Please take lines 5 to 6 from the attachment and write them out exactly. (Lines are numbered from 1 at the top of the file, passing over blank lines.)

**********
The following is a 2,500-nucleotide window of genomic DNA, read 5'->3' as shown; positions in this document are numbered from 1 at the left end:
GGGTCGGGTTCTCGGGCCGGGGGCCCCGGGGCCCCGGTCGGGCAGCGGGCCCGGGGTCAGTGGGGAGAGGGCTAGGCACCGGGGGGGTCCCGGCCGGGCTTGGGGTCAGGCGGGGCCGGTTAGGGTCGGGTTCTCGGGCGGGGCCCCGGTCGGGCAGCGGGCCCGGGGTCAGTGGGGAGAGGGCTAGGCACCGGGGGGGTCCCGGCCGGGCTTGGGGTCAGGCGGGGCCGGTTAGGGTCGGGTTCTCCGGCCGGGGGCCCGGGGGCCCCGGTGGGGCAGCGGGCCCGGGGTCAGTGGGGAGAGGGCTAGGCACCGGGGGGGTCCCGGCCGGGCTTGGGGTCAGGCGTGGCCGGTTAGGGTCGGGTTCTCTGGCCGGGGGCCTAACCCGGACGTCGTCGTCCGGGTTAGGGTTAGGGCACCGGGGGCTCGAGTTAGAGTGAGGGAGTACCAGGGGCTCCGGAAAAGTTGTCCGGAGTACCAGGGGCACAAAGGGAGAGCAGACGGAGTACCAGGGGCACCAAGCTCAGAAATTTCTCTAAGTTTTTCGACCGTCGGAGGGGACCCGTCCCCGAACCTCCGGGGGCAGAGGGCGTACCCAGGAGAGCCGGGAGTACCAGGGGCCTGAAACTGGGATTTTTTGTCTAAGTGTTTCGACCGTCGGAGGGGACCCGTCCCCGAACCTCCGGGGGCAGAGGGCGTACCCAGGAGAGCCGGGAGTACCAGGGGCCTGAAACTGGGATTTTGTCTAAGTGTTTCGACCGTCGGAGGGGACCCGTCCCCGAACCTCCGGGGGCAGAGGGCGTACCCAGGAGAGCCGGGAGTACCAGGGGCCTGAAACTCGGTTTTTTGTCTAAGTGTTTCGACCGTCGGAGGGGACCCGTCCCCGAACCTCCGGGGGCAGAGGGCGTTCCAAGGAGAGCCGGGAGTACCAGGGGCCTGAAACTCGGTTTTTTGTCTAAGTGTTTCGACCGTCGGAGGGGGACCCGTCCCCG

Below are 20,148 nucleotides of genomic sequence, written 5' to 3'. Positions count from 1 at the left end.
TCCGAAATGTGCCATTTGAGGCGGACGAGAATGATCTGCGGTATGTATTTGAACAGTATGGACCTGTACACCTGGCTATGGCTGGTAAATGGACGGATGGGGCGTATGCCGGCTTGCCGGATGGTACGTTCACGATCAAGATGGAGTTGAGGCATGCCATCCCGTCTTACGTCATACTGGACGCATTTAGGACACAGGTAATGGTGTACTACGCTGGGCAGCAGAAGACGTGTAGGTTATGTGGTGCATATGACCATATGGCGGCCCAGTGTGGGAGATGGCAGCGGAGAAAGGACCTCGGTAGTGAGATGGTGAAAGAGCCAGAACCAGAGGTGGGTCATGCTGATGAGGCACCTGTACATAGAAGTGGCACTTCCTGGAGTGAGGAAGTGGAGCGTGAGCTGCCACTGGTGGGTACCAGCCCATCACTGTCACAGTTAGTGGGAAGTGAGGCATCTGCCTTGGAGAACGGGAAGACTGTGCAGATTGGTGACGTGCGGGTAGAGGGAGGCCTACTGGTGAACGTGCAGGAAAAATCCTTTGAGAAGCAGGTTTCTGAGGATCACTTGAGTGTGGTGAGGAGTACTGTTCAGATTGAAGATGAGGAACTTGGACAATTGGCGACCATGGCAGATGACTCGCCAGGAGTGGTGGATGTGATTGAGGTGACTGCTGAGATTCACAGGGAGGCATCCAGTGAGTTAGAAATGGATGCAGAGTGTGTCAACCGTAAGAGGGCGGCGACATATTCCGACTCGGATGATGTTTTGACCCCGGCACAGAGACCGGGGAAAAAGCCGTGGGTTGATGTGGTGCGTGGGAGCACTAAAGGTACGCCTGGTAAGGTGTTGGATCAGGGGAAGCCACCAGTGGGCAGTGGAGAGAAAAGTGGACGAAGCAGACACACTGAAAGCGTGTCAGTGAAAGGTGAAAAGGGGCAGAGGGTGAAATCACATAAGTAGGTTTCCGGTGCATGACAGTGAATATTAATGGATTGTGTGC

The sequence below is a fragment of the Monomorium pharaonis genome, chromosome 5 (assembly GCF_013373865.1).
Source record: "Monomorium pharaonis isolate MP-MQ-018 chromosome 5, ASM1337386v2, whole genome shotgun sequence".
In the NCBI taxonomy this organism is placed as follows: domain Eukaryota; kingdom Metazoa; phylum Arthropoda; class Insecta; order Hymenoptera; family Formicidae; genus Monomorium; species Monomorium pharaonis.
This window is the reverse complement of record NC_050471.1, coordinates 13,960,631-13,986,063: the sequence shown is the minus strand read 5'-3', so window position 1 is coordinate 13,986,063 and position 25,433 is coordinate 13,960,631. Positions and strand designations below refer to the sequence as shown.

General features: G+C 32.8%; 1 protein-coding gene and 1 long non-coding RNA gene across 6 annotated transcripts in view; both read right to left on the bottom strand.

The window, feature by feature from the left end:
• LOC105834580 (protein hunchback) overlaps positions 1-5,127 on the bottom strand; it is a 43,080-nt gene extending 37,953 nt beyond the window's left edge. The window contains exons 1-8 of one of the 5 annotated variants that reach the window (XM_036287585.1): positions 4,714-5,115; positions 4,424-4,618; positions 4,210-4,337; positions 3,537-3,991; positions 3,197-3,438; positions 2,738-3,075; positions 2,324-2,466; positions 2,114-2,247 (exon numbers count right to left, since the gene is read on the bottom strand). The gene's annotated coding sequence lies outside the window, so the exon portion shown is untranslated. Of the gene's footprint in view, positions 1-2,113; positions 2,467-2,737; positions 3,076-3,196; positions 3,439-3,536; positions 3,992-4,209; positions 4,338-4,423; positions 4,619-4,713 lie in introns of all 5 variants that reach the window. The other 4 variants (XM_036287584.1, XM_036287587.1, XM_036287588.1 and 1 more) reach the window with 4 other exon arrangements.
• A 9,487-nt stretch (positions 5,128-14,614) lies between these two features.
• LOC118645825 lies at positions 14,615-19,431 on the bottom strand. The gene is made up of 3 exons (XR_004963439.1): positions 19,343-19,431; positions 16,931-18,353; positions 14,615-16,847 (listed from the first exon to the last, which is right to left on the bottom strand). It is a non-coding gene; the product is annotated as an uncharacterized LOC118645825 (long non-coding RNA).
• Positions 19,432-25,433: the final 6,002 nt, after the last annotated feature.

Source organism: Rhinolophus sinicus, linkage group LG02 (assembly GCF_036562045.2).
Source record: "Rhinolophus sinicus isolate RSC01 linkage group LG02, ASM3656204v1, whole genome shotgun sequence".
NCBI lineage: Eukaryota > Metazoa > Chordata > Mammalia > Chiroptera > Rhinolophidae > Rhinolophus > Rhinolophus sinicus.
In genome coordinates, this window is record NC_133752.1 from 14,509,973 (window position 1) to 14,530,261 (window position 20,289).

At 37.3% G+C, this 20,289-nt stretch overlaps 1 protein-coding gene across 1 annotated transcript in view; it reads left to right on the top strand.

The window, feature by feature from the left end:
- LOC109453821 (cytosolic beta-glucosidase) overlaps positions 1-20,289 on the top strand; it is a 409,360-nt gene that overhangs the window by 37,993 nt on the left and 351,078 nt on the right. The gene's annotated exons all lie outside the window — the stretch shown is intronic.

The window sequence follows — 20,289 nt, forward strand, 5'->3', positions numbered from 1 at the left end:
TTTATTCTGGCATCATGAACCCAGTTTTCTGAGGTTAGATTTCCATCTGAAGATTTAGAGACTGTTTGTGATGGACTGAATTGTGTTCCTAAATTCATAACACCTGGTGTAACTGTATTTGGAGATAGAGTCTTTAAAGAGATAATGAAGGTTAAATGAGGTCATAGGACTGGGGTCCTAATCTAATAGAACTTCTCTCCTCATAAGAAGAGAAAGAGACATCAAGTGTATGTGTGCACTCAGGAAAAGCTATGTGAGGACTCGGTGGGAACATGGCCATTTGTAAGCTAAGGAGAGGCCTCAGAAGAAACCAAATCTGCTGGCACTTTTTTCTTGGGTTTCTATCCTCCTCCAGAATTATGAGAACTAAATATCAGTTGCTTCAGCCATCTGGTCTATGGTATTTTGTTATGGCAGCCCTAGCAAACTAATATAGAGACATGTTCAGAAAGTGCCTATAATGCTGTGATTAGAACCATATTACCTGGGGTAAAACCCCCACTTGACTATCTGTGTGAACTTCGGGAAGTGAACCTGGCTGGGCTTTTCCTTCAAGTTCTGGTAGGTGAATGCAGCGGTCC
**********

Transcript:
The sequence below is a fragment of the Monomorium pharaonis genome, chromosome 5 (assembly GCF_013373865.1).
Source record: "Monomorium pharaonis isolate MP-MQ-018 chromosome 5, ASM1337386v2, whole genome shotgun sequence".